Here is part four of the much-heralded and long-awaited top fifty most brilliant cars ever. There are pub arguments waiting to be decided in the light of this.
19: Rover threw everything they could at the 45 in a game attempt to impede the sales success of the perennial Golf and evergreen Focus: wood, leather and a 2.0 litre V6. This car then is the spirit of the Battle for Britain, manifest in the metal of a car. Hmmm. You’d never think there was any 1992 Honda Domani underneath the reserved, Saville Row exterior of this classy vehicle. Above all, it was a Rover.
18: It is not very widely known that Giorgetto Giugiario and Walter da Silva penned the 1978 FSO Polonez (below) based on a concept that became the Fiat 125. And it is also not widely known that the Rover K 1400 engine was used in this car towards the end of its long run. The Polonez platform was versatile, spawning an estate, van, saloon and pick-up. While it may lack the outright performance of most West European cars, it was robust and easy to service, much like early Porsche 911s.
17: The 1999-2006 is here because it was one of the cars that put Kia on the map in Europe. Practical, spacious, well-priced and equipped with a powerful 2.5 litre V6 (supplied by Rover), it offered a cheaper alternative to VW and Ford´s Sharan/Galaxy combo.
16: W638 is how Mercedes-Benz afficionados know this vehicle. For everyone else it’s a Vito. Mercedes are well-known for their large and imposing vehicles and there is little that’s larger or more imposing than a Vito bearing down on you on the motorway, close enough to your exhaust to suck the fumes directly into the Vito’s immense, comfortable and practical cabin.
Volkswagen supplied some of the power for these leviathans. The same engine that has propelled Corrados into hedges backwards is used in some versions of the Vito. The mind trembles at the thought of how much fuel is required to push that much frontal area from Berlin to Neuilly-Sur-Seine in seven hours. For many, the Vito is the arch modern Mercedes: front-drive and with strakes down the sides.
15: The first compact-class car to be made in Germany, claims Audiworld and over 180,000 units were made before production was cancelled in 1978. Who are we to argue? That’s the inimitable Audi 50 (above). If you think this car is just a warmed-over Polo, you’d be right but it was also part of a long-term strategy that rocketed Audi into the top-tier of car makers and which cost Peugeot its chance of ever being taken seriously as a maker of prestige vehicles.
14: By the time 1972 arrived. the ADO17 body had been on sale for a good six years. The 1972 Wolseley Six (below) was the finest iteration of the series which relied on Sir Alec Issogonis’ unique vision for its genesis. Front driven, spacious and like nothing else, the Six built the foundations that set Wolseley firmly on its 1970s course. Pininfarina had a hand in the design too. These cars are rather rare now and recall an era when unconventional engineering was de rigeur in the large car class.
13: Ford’s Consul aka the Granada. One could choose any one of the several series to bear this illustrious name as Number 13. It needs no commentary but invites plenty. We choose a 1975 Consul, run by our acting assistant editor-at-large Myles Gorfe. Long gone, the Granada and then the Scorpio defined a generation of driving for a legion of motoring fans. Even if you never sat in one, you knew someone who did and these once were so common as to be invisible. Now they actually are. Nobody did accessible executive motoring like Ford who knew their customers inside out and always had a vehicle that was right for them. Insiders say the 1973 3.0 V6 GLX is the one to go for.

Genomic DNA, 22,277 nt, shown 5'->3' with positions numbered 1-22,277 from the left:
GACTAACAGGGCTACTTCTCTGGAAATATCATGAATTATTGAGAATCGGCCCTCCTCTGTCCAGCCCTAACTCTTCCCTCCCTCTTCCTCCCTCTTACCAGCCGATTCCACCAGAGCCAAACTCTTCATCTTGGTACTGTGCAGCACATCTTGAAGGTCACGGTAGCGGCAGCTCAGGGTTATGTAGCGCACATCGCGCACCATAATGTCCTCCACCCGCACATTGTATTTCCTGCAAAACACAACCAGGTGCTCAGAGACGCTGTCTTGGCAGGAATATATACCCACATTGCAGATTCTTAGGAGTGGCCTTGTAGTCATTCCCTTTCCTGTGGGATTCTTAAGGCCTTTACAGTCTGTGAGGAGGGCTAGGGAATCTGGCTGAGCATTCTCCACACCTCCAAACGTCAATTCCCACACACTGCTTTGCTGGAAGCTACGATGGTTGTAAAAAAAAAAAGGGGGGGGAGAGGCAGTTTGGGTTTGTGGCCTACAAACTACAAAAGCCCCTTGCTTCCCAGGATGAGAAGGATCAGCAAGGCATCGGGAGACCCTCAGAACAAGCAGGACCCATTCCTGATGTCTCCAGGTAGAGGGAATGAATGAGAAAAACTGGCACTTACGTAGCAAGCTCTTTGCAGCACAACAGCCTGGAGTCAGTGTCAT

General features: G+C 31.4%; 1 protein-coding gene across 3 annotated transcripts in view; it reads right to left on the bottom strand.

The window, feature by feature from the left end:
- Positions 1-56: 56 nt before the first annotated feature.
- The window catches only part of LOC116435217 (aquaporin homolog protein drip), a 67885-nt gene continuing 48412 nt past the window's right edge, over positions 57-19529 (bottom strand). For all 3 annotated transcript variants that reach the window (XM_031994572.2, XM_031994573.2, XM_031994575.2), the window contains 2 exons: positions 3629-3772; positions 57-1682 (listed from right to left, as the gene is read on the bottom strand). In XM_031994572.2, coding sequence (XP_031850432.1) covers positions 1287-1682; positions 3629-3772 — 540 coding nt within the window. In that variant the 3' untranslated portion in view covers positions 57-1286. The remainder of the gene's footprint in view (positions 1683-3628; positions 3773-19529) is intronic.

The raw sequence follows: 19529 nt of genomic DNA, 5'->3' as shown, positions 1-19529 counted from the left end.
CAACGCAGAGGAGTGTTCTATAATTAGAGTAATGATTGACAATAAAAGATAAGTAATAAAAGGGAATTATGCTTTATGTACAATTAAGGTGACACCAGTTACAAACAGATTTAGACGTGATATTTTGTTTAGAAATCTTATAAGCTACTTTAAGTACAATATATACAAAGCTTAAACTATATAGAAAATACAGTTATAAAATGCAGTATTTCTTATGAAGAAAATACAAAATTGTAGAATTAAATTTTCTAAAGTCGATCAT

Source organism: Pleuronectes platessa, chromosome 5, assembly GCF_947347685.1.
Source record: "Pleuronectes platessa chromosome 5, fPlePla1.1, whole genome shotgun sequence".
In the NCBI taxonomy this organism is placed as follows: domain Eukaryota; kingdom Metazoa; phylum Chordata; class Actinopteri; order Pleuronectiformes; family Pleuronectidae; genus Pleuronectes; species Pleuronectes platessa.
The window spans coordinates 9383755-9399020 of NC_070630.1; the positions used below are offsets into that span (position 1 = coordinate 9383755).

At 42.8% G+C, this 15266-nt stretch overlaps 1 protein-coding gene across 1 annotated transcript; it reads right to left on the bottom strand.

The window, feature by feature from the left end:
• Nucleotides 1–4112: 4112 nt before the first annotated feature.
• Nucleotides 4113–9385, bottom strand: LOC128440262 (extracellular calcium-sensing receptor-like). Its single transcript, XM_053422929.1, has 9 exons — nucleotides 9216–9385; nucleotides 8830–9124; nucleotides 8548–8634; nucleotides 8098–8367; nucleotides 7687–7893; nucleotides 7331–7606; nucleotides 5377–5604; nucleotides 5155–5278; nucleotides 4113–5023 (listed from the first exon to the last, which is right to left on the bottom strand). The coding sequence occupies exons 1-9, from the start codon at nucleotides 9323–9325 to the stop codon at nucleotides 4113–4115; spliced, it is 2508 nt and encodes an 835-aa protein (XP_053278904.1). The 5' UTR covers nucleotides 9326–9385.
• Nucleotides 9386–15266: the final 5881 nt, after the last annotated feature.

12. The 1973 Oldsmobile Toronado is part of that range of cars that marked the zenith of American auto styling. The Olds here came with a choice of 6.6 and 7.5 litre V8s, the latter being the much-lauded Rocket that became part of Oldsmobile’s logo long after the firm was reduced to selling rebadged Chevrolets and undistinguished sludge like the 1980-1984 X-body Omega. It was as if Arnold Schwarzenegger was replaced half-way through a film by Danny de Vito. The car here, a Custom, has lavishly complex pressings, a grille larger than the Parthenon and a massive boot. No wonder people loved these machines. It’s a BOF car too.
11: The 2001 to 2008 Peugeot 307 (designed in-house) heralded a new era at Peugeot. It had a spacious and roomy cabin and much uprated interior trim compared to the smart-handling, elegant Pininfarina-designed 306 that it superceded. Made in France, Argentina and China, the distinctively styled 307 could be had in 3 or 5 door hatch versions, as an estate or as an eye-catching saloon which was made for the Chinese market. The pick of the bunch has to be the 4-cylinder in-line diesel to exactly capture the character of this archetypal mid-size family hatch.
11b: Alternatively there is the KA9 series of Honda Legends, sold from 1995 to 2004. While it looks deliciously anodyne, it packs an incredible amount of high technology but only one engine, a 3.5 litre V6. Essentially, Honda said, this is all the engine you need for a car like this. Wool upholstery was still an option. While Mercedes, Jaguar, Lexus, BMW and Audi fought it out for who could offer the largest displacement and most chrome adornments, Honda stepped calmly out of the fray and made a quieter, more agile vehicle for the thinking buyer. A car for connoisseurs.
10: Seat Cordoba estate. Not the saloon or the hatch. The estate in 1.9 diesel guise. This is pretty much all the car 80% of us will ever need. The 1992-2003 version shared mechanicals with the VW Polo but had some sparkle, some elan, some Iberian joie de vivre (or whatever that is in Spanish).